COLUMBUS, Ohio – Republicans intent on passing legislation that would cripple Ohio’s unemployment compensation system received a major surprise, and setback, last Tuesday, as over 400 unionists packed the statehouse in opposition. They’d planned to quickly pass it, with little notice, in the lame duck session of the legislature. The bill was an attempt to deal with the system’s underfunding, a problem actually created by Republicans.
“It was Republicans cutting taxes for businesses that created the crisis in the first place,” stated Zach Schiller, research director for Policy Matters Ohio. “Benefit levels aren’t the source of the unemployment trust fund’s weakness, inadequate taxes are.”
The hundreds of union folks rallied first at the Renaissance Hotel in downtown Columbus, then marched the few blocks to the statehouse, where they broke into delegations, and met with their representatives. They demanded that no bill be passed that cuts benefits, taxes on employers be raised to support the system, and that real, public hearings take place on any changes, not any backroom quickie in a lame duck session.
“We completely took them by surprise. They were terrified,” said Norm Wernet, Ohio president of Alliance for Retired Americans (ARA). “They thought they’d just shove this through, no problem.”
“They stumbled and bumbled all over themselves when [Ohio AFL-CIO president] Tim Burga mentioned the possibility of a public referendum. They almost crap themselves anytime we bring up SB 5!”
He was referring to the 2011 bill, SB 5, passed by the Republican majority, that would have wiped out public employee bargaining. It was killed by a massive union-led mobilization that put forward an electoral referendum opposing it, which passed by a huge majority.
“Employers have been shortchanging the system for far too long, creating the solvency problems for the system,” stated AFL-CIO president Tim Burga. “Ohio’s working people deserve a sensible reform package that preserved the modest benefits, doesn’t place undue burden on unemployed workers, and that doesn’t diminish this important safety net.”
Central Ohio labor fed President Dave Caldwell felt that it was a successful day.
“When we come together like this,” he said, “nothing stops us. We’re also fighting for local businesses. If benefits to the most vulnerable are cut, nobody will have money to shop, and those little mom-and-pop stores are most likely to go out of business.”
After meeting with representatives, the union members all headed for the Statehouse Room, where a hearing on the GOP proposal was to take place. Packed to standing room only, they waited, and waited, and continued to wait for the hearing to open. Scheduled to start at 1 pm, the crowd was still in place after 5 pm, when the bill’s sponsors finally called the day.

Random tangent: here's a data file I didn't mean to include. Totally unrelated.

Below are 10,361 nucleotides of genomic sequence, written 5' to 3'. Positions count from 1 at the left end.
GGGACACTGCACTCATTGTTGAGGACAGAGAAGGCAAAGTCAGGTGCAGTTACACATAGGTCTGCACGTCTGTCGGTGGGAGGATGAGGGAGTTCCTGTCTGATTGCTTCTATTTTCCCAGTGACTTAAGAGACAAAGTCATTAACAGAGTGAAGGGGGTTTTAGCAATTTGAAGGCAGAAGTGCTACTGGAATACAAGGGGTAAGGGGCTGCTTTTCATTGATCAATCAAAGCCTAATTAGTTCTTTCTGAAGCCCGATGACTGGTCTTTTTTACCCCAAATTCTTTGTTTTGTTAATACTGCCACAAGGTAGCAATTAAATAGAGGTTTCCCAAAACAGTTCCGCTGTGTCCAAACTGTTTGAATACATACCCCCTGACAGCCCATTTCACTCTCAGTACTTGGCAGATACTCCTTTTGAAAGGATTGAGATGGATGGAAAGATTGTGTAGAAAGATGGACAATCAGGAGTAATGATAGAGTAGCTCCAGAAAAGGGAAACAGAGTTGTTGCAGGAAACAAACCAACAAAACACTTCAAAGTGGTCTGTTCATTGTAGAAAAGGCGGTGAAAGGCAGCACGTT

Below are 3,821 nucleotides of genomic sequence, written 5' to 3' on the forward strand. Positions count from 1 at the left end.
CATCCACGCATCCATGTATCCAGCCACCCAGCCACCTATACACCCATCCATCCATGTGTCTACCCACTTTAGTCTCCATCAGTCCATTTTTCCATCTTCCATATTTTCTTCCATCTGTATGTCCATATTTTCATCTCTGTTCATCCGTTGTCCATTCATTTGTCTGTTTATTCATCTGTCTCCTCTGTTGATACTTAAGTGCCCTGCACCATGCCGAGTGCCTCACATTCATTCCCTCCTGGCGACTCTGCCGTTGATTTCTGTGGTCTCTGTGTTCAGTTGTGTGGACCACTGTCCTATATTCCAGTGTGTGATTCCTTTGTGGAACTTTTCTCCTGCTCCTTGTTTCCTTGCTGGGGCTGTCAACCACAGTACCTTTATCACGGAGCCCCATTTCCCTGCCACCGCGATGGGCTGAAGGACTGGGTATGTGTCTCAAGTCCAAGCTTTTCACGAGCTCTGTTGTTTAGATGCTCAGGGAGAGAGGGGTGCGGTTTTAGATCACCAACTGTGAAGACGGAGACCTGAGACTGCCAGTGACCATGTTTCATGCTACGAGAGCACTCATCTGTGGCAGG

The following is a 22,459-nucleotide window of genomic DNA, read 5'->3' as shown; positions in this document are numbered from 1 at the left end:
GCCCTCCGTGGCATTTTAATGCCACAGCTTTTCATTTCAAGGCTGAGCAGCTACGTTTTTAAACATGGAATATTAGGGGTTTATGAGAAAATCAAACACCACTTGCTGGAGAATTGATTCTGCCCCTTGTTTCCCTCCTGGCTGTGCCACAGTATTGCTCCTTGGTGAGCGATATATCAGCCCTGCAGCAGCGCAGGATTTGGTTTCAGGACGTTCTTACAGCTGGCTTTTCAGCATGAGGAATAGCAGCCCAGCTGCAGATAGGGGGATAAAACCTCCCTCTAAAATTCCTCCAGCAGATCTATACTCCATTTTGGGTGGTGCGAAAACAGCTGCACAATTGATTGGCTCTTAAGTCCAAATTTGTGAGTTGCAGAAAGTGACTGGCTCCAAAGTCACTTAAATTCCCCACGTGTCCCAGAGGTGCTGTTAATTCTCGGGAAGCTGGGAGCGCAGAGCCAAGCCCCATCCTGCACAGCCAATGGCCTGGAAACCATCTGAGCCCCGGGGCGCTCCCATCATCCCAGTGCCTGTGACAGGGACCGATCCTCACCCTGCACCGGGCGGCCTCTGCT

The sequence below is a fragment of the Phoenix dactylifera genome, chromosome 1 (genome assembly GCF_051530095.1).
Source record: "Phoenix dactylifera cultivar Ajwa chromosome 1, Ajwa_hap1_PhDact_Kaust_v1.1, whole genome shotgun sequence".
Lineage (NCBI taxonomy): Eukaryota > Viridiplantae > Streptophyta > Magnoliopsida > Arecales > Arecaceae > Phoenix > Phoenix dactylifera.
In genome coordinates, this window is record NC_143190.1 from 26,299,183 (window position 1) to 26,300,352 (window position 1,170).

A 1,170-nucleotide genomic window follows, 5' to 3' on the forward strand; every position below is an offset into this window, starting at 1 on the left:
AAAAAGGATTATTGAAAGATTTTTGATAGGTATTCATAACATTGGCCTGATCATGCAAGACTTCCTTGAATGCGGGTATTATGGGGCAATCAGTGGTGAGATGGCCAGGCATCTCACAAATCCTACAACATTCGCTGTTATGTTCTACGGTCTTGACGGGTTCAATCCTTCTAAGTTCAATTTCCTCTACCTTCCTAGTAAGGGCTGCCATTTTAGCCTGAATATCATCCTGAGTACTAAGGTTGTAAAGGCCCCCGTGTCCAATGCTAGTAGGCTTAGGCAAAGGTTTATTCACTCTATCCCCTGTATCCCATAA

“They kept trying to wait us out, hoping we’d leave,” said a laughing Bill Bowers, UAW representative. “The more they stalled, the more we determined to stay put!”
After a four-hour wait, Cincinnati Republican Lew Blessing, one of the bill’s sponsors, came into the room. He stood in front, glaring at individuals in the crowd. Addressing those assembled, he loudly proclaimed, “This is official business, and we’ll not tolerate any outbursts!”
Hundreds in the crowd reacted with incongruity, looking around in confused silence. Then, they started laughing. While everyone enjoyed the joke, the pompous “representative” left.
“It’s really been a great day. We’ve felt bad after the elections, but this really helps us all,” said Monica Morgan, who works with the pro-labor group Progress Ohio. “I went back to Youngstown to connect with people here, but this day has helped everyone’s spirits.”
Ohio AFL-CIO legislative director Matt Smith was also happy with the day’s work.
“We’ve forced them to back off, but the fight is by no means over. They’re putting HR 620 forward as their new bill. We’re urging everyone to contact their reps to urge them to (1) hold real public hearings, (2) tax employers to bring in needed revenue for the comp system, and (3) put no bill forward that cuts benefits for unemployed workers.”
CWA leader Theo James said he’s glad the mobilization took place.
“This is the first of many, many fights we’re going to have. It’s great to know we’re still in practice!”